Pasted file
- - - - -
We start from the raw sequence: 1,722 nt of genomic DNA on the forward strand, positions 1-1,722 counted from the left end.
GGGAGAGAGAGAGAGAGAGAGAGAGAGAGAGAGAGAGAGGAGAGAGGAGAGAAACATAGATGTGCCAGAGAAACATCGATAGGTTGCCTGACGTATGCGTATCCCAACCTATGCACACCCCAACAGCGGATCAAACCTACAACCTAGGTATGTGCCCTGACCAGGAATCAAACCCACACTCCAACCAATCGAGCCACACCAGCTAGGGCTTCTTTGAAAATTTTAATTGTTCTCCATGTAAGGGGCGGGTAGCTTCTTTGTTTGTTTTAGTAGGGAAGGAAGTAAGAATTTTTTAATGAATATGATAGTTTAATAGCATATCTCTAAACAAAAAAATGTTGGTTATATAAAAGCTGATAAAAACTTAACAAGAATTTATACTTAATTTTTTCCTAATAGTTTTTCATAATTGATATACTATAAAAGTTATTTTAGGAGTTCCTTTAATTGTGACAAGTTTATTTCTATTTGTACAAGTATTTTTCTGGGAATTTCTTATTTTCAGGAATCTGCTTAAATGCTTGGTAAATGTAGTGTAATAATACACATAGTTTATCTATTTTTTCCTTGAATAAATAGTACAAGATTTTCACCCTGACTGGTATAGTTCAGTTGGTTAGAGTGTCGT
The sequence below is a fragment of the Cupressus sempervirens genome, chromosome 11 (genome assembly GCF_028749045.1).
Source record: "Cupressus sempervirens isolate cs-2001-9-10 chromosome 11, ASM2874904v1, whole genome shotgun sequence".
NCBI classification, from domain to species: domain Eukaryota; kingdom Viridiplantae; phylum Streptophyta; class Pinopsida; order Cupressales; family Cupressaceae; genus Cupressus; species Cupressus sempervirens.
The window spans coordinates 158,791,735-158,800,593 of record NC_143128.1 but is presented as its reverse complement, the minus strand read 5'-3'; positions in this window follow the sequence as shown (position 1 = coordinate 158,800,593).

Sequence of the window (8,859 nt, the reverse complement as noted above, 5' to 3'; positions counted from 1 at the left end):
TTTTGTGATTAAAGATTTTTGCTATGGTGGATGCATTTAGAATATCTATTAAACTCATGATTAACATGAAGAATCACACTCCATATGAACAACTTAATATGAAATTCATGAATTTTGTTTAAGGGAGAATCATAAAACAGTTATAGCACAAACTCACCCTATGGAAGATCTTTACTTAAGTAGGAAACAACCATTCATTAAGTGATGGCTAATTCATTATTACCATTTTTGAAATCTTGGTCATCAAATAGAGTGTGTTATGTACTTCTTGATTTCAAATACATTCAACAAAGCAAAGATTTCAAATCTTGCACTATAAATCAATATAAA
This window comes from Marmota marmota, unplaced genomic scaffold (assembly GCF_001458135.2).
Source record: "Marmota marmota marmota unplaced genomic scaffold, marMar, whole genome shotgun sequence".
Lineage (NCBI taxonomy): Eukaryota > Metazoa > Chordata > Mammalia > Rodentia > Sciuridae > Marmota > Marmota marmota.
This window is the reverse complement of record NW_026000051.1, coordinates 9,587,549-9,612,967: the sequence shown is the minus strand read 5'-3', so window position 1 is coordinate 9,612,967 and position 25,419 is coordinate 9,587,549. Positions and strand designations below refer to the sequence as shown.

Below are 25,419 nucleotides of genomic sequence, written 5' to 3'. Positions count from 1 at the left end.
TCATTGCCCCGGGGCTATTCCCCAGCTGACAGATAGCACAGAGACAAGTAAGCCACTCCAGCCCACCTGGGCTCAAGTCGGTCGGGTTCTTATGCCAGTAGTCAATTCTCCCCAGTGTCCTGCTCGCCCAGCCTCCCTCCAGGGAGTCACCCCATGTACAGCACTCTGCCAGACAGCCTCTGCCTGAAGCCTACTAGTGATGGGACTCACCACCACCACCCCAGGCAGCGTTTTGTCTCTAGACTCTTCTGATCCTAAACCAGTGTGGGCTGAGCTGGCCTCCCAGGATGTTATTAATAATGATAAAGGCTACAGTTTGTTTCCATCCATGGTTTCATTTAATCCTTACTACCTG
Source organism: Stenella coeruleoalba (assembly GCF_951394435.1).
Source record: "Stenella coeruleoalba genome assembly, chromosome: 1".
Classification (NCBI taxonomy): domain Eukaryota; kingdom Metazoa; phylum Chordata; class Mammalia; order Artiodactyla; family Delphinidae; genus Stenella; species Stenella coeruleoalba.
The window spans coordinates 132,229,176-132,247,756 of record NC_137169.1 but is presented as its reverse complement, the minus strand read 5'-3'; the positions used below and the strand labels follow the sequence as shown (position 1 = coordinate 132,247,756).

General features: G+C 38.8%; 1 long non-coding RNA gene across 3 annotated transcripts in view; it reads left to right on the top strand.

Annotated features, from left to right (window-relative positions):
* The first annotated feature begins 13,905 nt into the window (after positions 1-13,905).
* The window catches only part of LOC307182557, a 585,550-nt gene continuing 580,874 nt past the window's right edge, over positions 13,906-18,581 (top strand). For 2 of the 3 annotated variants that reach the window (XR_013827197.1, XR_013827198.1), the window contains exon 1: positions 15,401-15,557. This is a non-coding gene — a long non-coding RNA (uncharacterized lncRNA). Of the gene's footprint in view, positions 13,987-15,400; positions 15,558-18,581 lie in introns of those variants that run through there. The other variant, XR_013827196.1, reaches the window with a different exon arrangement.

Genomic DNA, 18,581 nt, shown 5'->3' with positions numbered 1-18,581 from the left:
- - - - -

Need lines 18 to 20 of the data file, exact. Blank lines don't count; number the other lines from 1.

The window spans coordinates 132,229,176-132,247,756 of record NC_137169.1 but is presented as its reverse complement, the minus strand read 5'-3'; the positions used below and the strand labels follow the sequence as shown (position 1 = coordinate 132,247,756).

General features: G+C 38.8%; 1 long non-coding RNA gene across 3 annotated transcripts in view; it reads left to right on the top strand.

Annotated features, from left to right (window-relative positions):